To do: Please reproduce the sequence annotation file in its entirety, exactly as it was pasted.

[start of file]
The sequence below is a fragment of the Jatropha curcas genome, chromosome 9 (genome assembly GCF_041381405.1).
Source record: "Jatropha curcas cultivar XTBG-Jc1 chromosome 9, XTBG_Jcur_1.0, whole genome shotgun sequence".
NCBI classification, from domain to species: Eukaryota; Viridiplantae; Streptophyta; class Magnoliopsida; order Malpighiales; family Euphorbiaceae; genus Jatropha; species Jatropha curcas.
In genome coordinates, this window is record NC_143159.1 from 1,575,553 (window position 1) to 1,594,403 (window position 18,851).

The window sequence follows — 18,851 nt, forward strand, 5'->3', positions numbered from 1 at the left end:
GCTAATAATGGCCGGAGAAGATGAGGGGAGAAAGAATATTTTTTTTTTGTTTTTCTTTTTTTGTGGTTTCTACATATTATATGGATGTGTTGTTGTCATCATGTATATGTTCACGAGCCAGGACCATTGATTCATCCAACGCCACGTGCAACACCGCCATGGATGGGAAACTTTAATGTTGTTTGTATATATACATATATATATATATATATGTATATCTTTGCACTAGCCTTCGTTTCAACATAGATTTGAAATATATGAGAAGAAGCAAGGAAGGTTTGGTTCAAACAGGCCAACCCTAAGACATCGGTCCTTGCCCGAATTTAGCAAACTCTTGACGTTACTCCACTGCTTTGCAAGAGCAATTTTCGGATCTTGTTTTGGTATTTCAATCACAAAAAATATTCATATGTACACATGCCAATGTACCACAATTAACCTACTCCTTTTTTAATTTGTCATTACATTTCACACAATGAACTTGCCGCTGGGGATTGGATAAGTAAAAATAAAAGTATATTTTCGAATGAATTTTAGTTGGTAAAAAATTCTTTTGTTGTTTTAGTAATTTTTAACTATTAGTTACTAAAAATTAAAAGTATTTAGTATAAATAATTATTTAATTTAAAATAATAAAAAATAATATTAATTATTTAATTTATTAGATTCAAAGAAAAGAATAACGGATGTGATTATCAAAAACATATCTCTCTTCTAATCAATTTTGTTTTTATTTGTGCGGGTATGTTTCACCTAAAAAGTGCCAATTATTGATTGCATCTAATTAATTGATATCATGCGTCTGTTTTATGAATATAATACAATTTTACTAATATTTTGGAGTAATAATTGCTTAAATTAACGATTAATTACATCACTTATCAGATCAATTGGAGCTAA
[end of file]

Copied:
The sequence below is a fragment of the Jatropha curcas genome, chromosome 9 (genome assembly GCF_041381405.1).
Source record: "Jatropha curcas cultivar XTBG-Jc1 chromosome 9, XTBG_Jcur_1.0, whole genome shotgun sequence".
NCBI classification, from domain to species: Eukaryota; Viridiplantae; Streptophyta; class Magnoliopsida; order Malpighiales; family Euphorbiaceae; genus Jatropha; species Jatropha curcas.
In genome coordinates, this window is record NC_143159.1 from 1,575,553 (window position 1) to 1,594,403 (window position 18,851).

The window sequence follows — 18,851 nt, forward strand, 5'->3', positions numbered from 1 at the left end:
GCTAATAATGGCCGGAGAAGATGAGGGGAGAAAGAATATTTTTTTTTTGTTTTTCTTTTTTTGTGGTTTCTACATATTATATGGATGTGTTGTTGTCATCATGTATATGTTCACGAGCCAGGACCATTGATTCATCCAACGCCACGTGCAACACCGCCATGGATGGGAAACTTTAATGTTGTTTGTATATATACATATATATATATATATATGTATATCTTTGCACTAGCCTTCGTTTCAACATAGATTTGAAATATATGAGAAGAAGCAAGGAAGGTTTGGTTCAAACAGGCCAACCCTAAGACATCGGTCCTTGCCCGAATTTAGCAAACTCTTGACGTTACTCCACTGCTTTGCAAGAGCAATTTTCGGATCTTGTTTTGGTATTTCAATCACAAAAAATATTCATATGTACACATGCCAATGTACCACAATTAACCTACTCCTTTTTTAATTTGTCATTACATTTCACACAATGAACTTGCCGCTGGGGATTGGATAAGTAAAAATAAAAGTATATTTTCGAATGAATTTTAGTTGGTAAAAAATTCTTTTGTTGTTTTAGTAATTTTTAACTATTAGTTACTAAAAATTAAAAGTATTTAGTATAAATAATTATTTAATTTAAAATAATAAAAAATAATATTAATTATTTAATTTATTAGATTCAAAGAAAAGAATAACGGATGTGATTATCAAAAACATATCTCTCTTCTAATCAATTTTGTTTTTATTTGTGCGGGTATGTTTCACCTAAAAAGTGCCAATTATTGATTGCATCTAATTAATTGATATCATGCGTCTGTTTTATGAATATAATACAATTTTACTAATATTTTGGAGTAATAATTGCTTAAATTAACGATTAATTACATCACTTATCAGATCAATTGGAGCTAA